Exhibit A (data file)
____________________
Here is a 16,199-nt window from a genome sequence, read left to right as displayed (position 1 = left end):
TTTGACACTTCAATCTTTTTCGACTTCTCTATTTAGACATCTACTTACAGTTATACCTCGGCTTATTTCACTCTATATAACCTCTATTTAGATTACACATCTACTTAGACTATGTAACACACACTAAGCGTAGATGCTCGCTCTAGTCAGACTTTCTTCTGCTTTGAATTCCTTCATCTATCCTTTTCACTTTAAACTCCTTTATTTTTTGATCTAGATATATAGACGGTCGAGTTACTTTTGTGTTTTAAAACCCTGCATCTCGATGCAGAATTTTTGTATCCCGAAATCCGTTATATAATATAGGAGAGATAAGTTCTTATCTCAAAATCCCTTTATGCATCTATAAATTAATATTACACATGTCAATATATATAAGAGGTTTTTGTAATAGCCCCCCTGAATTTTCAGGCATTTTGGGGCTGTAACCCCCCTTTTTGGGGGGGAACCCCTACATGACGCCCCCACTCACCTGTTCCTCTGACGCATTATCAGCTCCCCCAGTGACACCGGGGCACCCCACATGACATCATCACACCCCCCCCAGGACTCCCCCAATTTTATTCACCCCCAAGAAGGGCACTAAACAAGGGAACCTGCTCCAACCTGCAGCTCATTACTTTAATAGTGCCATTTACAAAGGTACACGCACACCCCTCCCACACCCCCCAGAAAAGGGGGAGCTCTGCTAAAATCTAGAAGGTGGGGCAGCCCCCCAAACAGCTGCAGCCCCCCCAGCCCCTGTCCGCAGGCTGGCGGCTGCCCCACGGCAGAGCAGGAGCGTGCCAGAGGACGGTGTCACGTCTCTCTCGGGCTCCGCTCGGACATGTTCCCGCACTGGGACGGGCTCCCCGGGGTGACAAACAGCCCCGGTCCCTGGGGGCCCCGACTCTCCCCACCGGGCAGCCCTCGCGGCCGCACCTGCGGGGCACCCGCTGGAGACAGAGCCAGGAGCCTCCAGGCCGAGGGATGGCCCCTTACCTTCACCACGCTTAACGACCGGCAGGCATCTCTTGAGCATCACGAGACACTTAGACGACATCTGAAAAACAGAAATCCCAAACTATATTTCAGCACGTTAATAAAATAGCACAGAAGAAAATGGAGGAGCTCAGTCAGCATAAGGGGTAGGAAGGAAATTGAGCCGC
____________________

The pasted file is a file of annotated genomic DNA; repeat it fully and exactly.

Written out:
Here is a 16,199-nt window from a genome sequence, read left to right as displayed (position 1 = left end):
TTTGACACTTCAATCTTTTTCGACTTCTCTATTTAGACATCTACTTACAGTTATACCTCGGCTTATTTCACTCTATATAACCTCTATTTAGATTACACATCTACTTAGACTATGTAACACACACTAAGCGTAGATGCTCGCTCTAGTCAGACTTTCTTCTGCTTTGAATTCCTTCATCTATCCTTTTCACTTTAAACTCCTTTATTTTTTGATCTAGATATATAGACGGTCGAGTTACTTTTGTGTTTTAAAACCCTGCATCTCGATGCAGAATTTTTGTATCCCGAAATCCGTTATATAATATAGGAGAGATAAGTTCTTATCTCAAAATCCCTTTATGCATCTATAAATTAATATTACACATGTCAATATATATAAGAGGTTTTTGTAATAGCCCCCCTGAATTTTCAGGCATTTTGGGGCTGTAACCCCCCTTTTTGGGGGGGAACCCCTACATGACGCCCCCACTCACCTGTTCCTCTGACGCATTATCAGCTCCCCCAGTGACACCGGGGCACCCCACATGACATCATCACACCCCCCCCAGGACTCCCCCAATTTTATTCACCCCCAAGAAGGGCACTAAACAAGGGAACCTGCTCCAACCTGCAGCTCATTACTTTAATAGTGCCATTTACAAAGGTACACGCACACCCCTCCCACACCCCCCAGAAAAGGGGGAGCTCTGCTAAAATCTAGAAGGTGGGGCAGCCCCCCAAACAGCTGCAGCCCCCCCAGCCCCTGTCCGCAGGCTGGCGGCTGCCCCACGGCAGAGCAGGAGCGTGCCAGAGGACGGTGTCACGTCTCTCTCGGGCTCCGCTCGGACATGTTCCCGCACTGGGACGGGCTCCCCGGGGTGACAAACAGCCCCGGTCCCTGGGGGCCCCGACTCTCCCCACCGGGCAGCCCTCGCGGCCGCACCTGCGGGGCACCCGCTGGAGACAGAGCCAGGAGCCTCCAGGCCGAGGGATGGCCCCTTACCTTCACCACGCTTAACGACCGGCAGGCATCTCTTGAGCATCACGAGACACTTAGACGACATCTGAAAAACAGAAATCCCAAACTATATTTCAGCACGTTAATAAAATAGCACAGAAGAAAATGGAGGAGCTCAGTCAGCATAAGGGGTAGGAAGGAAATTGAGCCGC